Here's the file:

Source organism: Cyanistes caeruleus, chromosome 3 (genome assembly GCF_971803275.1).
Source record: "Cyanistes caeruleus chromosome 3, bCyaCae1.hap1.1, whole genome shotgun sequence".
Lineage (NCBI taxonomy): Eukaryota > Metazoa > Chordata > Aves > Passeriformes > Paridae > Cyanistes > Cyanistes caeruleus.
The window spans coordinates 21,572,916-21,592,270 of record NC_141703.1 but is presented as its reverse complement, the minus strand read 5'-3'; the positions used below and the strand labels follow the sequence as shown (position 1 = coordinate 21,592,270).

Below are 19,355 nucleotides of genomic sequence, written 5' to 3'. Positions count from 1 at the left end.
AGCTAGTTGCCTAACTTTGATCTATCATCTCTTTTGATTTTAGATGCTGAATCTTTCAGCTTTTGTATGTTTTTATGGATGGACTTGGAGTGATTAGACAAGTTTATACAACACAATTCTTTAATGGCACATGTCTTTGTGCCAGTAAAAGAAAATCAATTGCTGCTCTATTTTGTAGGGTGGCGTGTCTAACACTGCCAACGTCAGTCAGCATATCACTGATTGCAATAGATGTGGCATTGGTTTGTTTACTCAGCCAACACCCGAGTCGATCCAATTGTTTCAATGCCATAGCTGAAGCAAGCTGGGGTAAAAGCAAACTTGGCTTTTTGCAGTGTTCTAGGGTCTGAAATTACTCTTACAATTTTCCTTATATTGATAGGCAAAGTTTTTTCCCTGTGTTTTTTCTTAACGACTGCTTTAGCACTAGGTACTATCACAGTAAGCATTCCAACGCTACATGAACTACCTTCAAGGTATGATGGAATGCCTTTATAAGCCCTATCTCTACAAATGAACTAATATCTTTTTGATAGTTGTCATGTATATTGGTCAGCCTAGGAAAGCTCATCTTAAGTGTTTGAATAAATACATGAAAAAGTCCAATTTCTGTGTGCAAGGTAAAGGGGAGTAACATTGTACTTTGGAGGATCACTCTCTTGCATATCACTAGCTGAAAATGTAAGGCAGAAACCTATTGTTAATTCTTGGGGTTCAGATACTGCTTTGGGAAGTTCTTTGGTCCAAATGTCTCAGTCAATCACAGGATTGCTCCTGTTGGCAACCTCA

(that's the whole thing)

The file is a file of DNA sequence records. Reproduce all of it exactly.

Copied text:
Source organism: Cyanistes caeruleus, chromosome 3 (genome assembly GCF_971803275.1).
Source record: "Cyanistes caeruleus chromosome 3, bCyaCae1.hap1.1, whole genome shotgun sequence".
Lineage (NCBI taxonomy): Eukaryota > Metazoa > Chordata > Aves > Passeriformes > Paridae > Cyanistes > Cyanistes caeruleus.
The window spans coordinates 21,572,916-21,592,270 of record NC_141703.1 but is presented as its reverse complement, the minus strand read 5'-3'; the positions used below and the strand labels follow the sequence as shown (position 1 = coordinate 21,592,270).

Below are 19,355 nucleotides of genomic sequence, written 5' to 3'. Positions count from 1 at the left end.
AGCTAGTTGCCTAACTTTGATCTATCATCTCTTTTGATTTTAGATGCTGAATCTTTCAGCTTTTGTATGTTTTTATGGATGGACTTGGAGTGATTAGACAAGTTTATACAACACAATTCTTTAATGGCACATGTCTTTGTGCCAGTAAAAGAAAATCAATTGCTGCTCTATTTTGTAGGGTGGCGTGTCTAACACTGCCAACGTCAGTCAGCATATCACTGATTGCAATAGATGTGGCATTGGTTTGTTTACTCAGCCAACACCCGAGTCGATCCAATTGTTTCAATGCCATAGCTGAAGCAAGCTGGGGTAAAAGCAAACTTGGCTTTTTGCAGTGTTCTAGGGTCTGAAATTACTCTTACAATTTTCCTTATATTGATAGGCAAAGTTTTTTCCCTGTGTTTTTTCTTAACGACTGCTTTAGCACTAGGTACTATCACAGTAAGCATTCCAACGCTACATGAACTACCTTCAAGGTATGATGGAATGCCTTTATAAGCCCTATCTCTACAAATGAACTAATATCTTTTTGATAGTTGTCATGTATATTGGTCAGCCTAGGAAAGCTCATCTTAAGTGTTTGAATAAATACATGAAAAAGTCCAATTTCTGTGTGCAAGGTAAAGGGGAGTAACATTGTACTTTGGAGGATCACTCTCTTGCATATCACTAGCTGAAAATGTAAGGCAGAAACCTATTGTTAATTCTTGGGGTTCAGATACTGCTTTGGGAAGTTCTTTGGTCCAAATGTCTCAGTCAATCACAGGATTGCTCCTGTTGGCAACCTCA